This Week in Nantucket History

On This Day in Natnucket History CoverNantucketer Amy Jenness shares her research on what happened On This Day In Nantucket History one day at a time for the past seven days. These excerpts offer up quirky and fascinating stories of the people and events that shaped this remote island. Check the NHA home page each day to catch up on what happened today in Nantucket history.

Excerpts from On This Day In Nantucket History
By Amy Jenness
The History Press


  • April 17, 1917
    In 1917, the Navy League of Massachusetts sent a letter to state residents, which was published in the Inquirer & Mirror. It said, “The American flag has been fired upon only a short distance from the shores of the United States by a German submarine – the first act of war on this side of the Atlantic."
  • April 16, 1944
    A German submarine located south of Nantucket torpedoed the Pan Pennsylvania.
  • April 15, 1838
    Nantucket public high school opened in 1838 with 59 students and Cyrus Peirce as its first principal.
  • April 14, 1912
    Matt Tierney was working the night shift at the Marconi wireless station in ‘Sconset in 1912 when he heard a faint distress signal from the Titanic. He relayed the message to New York and then worked for four days straight, relaying other messages that provided key information about the survivors of the ocean liner tragedy. 
  • April 13, 1918
    The military architects of World War I used patrol planes to spot German submarines. Stationed at Naval Air Station in Chatham, the first hydroplane landed in Nantucket harbor near Commercial Wharf on this day in 1918.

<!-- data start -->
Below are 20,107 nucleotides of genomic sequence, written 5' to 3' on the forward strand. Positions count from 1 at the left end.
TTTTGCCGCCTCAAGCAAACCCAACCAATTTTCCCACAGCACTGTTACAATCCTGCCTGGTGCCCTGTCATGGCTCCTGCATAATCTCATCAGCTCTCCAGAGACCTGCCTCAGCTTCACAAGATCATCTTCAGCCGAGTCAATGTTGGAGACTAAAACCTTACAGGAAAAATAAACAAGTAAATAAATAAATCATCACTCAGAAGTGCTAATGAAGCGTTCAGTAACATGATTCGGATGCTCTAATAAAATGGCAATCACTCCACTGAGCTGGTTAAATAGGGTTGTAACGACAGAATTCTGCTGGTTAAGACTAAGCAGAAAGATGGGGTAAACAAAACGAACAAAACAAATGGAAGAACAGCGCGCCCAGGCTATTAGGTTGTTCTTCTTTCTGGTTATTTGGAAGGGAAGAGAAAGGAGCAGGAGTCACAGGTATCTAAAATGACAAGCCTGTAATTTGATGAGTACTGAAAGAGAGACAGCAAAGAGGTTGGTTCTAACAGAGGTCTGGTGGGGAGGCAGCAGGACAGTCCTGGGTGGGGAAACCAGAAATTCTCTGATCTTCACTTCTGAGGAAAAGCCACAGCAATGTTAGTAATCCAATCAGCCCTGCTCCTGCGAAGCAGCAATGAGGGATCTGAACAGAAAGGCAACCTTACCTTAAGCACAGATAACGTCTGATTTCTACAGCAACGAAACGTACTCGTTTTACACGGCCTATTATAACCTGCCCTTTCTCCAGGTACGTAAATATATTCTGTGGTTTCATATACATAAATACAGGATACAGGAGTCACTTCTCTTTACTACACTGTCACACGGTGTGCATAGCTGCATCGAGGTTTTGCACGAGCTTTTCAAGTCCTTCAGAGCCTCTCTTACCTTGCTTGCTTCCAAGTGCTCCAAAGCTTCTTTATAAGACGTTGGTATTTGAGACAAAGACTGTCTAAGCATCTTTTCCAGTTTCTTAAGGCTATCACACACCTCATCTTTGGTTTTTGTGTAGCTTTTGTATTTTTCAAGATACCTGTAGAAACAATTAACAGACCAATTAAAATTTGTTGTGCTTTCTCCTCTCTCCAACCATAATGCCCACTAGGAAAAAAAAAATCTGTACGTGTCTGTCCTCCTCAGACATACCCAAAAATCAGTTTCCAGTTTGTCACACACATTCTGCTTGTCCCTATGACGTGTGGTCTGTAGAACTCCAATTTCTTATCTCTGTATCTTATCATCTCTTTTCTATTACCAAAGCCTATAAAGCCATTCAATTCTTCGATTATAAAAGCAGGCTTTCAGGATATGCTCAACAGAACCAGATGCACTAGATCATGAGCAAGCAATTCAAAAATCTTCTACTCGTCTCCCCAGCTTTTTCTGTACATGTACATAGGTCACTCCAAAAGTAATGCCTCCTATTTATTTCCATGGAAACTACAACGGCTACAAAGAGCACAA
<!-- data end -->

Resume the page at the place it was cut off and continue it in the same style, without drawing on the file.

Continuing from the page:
• April 12, 1699
    While some sources list Elihu Coleman's birthday as February 12th, it is possible that his birthday was in fact this day, April 12th. This is because before 1753, Quakers used a calendar in which March was the first month of the year, meaning April, not February, would be the second month. Elihu was born on Nantucket, a predominantly Quaker island.
  • April 11, 1825
    In 1825, a classified advertisement in the newspaper referred to the African School for the first time, an indication that the African Meetinghouse was used as a school and a church from the time it was built in 1824.
  • April 10, 1850
    Fourteen-year-old James Athearn Folger and his two older brothers left Panama City on board the Pacific mail steamer Isthmus. They were headed for California to strike it rich in gold.

The Nantucket Historical Association preserves and interprets the history of Nantucket through its programs, collections, and properties, in order to promote the island’s significance and foster an appreciation of it among all audiences.

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